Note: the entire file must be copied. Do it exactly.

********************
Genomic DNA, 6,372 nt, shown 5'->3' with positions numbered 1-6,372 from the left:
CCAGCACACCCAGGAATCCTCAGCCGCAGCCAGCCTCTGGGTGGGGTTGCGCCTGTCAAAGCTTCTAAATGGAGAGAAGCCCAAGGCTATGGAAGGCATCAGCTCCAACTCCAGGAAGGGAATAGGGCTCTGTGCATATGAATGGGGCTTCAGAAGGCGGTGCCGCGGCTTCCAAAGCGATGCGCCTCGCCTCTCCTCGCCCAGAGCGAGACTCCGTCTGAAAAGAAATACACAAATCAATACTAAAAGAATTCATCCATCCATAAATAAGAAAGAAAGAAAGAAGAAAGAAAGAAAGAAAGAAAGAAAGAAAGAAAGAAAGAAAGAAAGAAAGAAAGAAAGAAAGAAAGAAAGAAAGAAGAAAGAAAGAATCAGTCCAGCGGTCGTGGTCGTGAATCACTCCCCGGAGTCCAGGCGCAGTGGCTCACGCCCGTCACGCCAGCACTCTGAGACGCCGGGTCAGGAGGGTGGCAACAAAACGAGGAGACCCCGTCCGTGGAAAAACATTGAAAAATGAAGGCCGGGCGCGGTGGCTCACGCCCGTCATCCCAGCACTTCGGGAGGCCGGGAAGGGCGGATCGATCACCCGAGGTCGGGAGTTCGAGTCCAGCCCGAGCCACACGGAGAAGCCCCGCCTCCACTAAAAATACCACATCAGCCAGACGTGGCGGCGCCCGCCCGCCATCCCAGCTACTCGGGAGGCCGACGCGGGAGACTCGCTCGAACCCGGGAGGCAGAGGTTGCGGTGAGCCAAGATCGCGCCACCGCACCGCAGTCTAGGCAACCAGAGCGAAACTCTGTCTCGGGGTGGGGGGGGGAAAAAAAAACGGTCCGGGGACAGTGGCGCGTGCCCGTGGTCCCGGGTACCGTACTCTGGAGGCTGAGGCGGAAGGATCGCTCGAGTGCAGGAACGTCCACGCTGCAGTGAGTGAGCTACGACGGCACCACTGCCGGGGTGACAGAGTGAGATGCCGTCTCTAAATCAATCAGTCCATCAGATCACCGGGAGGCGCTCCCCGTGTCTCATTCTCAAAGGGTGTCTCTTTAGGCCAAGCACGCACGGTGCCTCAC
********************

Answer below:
Genomic DNA, 6,372 nt, shown 5'->3' with positions numbered 1-6,372 from the left:
CCAGCACACCCAGGAATCCTCAGCCGCAGCCAGCCTCTGGGTGGGGTTGCGCCTGTCAAAGCTTCTAAATGGAGAGAAGCCCAAGGCTATGGAAGGCATCAGCTCCAACTCCAGGAAGGGAATAGGGCTCTGTGCATATGAATGGGGCTTCAGAAGGCGGTGCCGCGGCTTCCAAAGCGATGCGCCTCGCCTCTCCTCGCCCAGAGCGAGACTCCGTCTGAAAAGAAATACACAAATCAATACTAAAAGAATTCATCCATCCATAAATAAGAAAGAAAGAAAGAAGAAAGAAAGAAAGAAAGAAAGAAAGAAAGAAAGAAAGAAAGAAAGAAAGAAAGAAAGAAAGAAAGAAAGAAAGAAGAAAGAAAGAATCAGTCCAGCGGTCGTGGTCGTGAATCACTCCCCGGAGTCCAGGCGCAGTGGCTCACGCCCGTCACGCCAGCACTCTGAGACGCCGGGTCAGGAGGGTGGCAACAAAACGAGGAGACCCCGTCCGTGGAAAAACATTGAAAAATGAAGGCCGGGCGCGGTGGCTCACGCCCGTCATCCCAGCACTTCGGGAGGCCGGGAAGGGCGGATCGATCACCCGAGGTCGGGAGTTCGAGTCCAGCCCGAGCCACACGGAGAAGCCCCGCCTCCACTAAAAATACCACATCAGCCAGACGTGGCGGCGCCCGCCCGCCATCCCAGCTACTCGGGAGGCCGACGCGGGAGACTCGCTCGAACCCGGGAGGCAGAGGTTGCGGTGAGCCAAGATCGCGCCACCGCACCGCAGTCTAGGCAACCAGAGCGAAACTCTGTCTCGGGGTGGGGGGGGGAAAAAAAAACGGTCCGGGGACAGTGGCGCGTGCCCGTGGTCCCGGGTACCGTACTCTGGAGGCTGAGGCGGAAGGATCGCTCGAGTGCAGGAACGTCCACGCTGCAGTGAGTGAGCTACGACGGCACCACTGCCGGGGTGACAGAGTGAGATGCCGTCTCTAAATCAATCAGTCCATCAGATCACCGGGAGGCGCTCCCCGTGTCTCATTCTCAAAGGGTGTCTCTTTAGGCCAAGCACGCACGGTGCCTCAC